We might as well bite the bullet and make this one work. It’s beautiful to see that we’re [unintelligible 01:25:18] to it and there’s nothing more inspirational to help us do our own personal transformation because that’s what we’ve talked about in the last couple of hours is that that planetary and world system transformation needs to go alongside our individual transformation or our spiritual transformation or our psychological transformation. I think there’s this huge blessing in disguise where our planet and our natural mother is sending back the opportunity for us to bring in, probably the most important tool of resilience which is to behave as a cohesive planetary civilization.
Gregory: Yes, otherwise known as “grow the fuck up.”
Martin: Right, exactly. Yes. You are playing on a playground that you just can’t sustain, so grow up. That’s part of what we’re also hearing you do. It’s our purpose. How do we align our purpose in this life with how we relate to the fact that we’ve started with globalization in our markets and economy but also the digital world can help us have a more direct connection with the globalization of the mind and of our spirit in that sense. That’s basically where numbers can help us think. This is not something we have much leeway on. This is something that almost every day we need to think about this or feel it and find ways of aligning it with what it means to our purpose here in this life.
Gregory: Yes, that’s a really powerful wake-up call. It’s a really powerful forcing function and initiation moment for humanity and each of us as individuals. Martin, I’m super grateful for your time. I don’t want to eat into the rest of your Saturday. I know how precious weekends are for body and spirit refreshing. I’m really grateful that you’ve taken the time to chat. It’s been a fantastic conversation. I’m really excited about the Collabothon coming up, excited to be working by your side to make the world a better place.
Martin: Thank you so much. I’m very glad that we had this conversation that gave us the opportunity to really think around how holistic our mindset needs to be and why do we need to bring in this to everything we do, and the possibility that we… For the next year we have all these instances to be able to put into action. It’s great. This can be very overwhelming, this whole problem. I know for a lot of different generations and people, they just find it so overwhelming. They don’t even know where to start. [unintelligible 01:28:22] just blocking. Climate change is real. I can’t do anything. I’m just going to worry about my car, my house, and my kids’ education. When you start connecting with allies and realizing that we’re not alone, eventually, we need to work all together, then there’s a huge boost of confidence and optimism.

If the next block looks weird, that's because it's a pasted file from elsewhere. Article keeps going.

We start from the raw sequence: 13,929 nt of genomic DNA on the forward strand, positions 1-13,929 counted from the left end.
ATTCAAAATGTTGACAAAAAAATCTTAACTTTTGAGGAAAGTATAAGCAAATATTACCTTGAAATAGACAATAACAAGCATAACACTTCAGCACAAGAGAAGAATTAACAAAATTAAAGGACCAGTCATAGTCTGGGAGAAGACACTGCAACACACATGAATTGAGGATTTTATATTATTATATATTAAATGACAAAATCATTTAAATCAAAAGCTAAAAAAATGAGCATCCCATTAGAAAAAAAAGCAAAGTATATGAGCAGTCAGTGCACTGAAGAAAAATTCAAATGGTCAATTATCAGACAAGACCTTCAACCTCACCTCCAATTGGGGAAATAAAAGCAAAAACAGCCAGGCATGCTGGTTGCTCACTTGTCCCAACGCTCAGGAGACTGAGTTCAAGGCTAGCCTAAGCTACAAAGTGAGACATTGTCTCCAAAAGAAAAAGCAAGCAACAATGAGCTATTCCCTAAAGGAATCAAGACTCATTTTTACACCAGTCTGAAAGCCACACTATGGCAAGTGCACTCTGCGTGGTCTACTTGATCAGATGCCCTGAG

Gregory: That’s right. Together we can do this. Alone will fall and together will stand.
Martin: Yes. My mother-in-law actually talks about the fact that optimism in that can be the direction of saying like, “We can do this” but is also outrage that can the fuel for us to do it, because there is a degree of outrage that we need to have about the fact that we put ourselves in our situation. We’re also putting this to be narratives of all next generations.
Gregory: Yes, and I think you know that Greta and the Sunrise movement and some of the other youth movements — Extinction Rebellion — are all speaking about that and igniting that, which is very exciting. Because it’s going to take that outrage and that awareness but it’s also going to take just some precise, detailed, complex, subtle cooperative work where you have to be able to sit down and have a calm conversation and draw a roadmap and dig into that.
Gregory: It’s interesting. I think you summed it up well. There’s never been more exciting time to have been born. I’m just leaving this conversation with a lot of gratitude and I’m pretty fired up. I’m like, “Fuck, yeah.” This is what it’s all about. We’ve got eight years to do this. Let’s make it happen. I want to show this current conservative natural climate solution numbers. We can take 30% of that, a 30% chunk out of the annual emissions, or 30% of the way — you can think about it in different ways — 30% of the way towards that gigaton or one trillion tons, that one trillion ton challenge that we have. I think we can do more about that. That’s what I’m fired up about. I think that you get amazing dynamic land stewards and beautiful agroecosystems that are diverse. You can just use photosynthesis to just pump carbon right into the soil. That freezes up so much leeway, so much energy for that.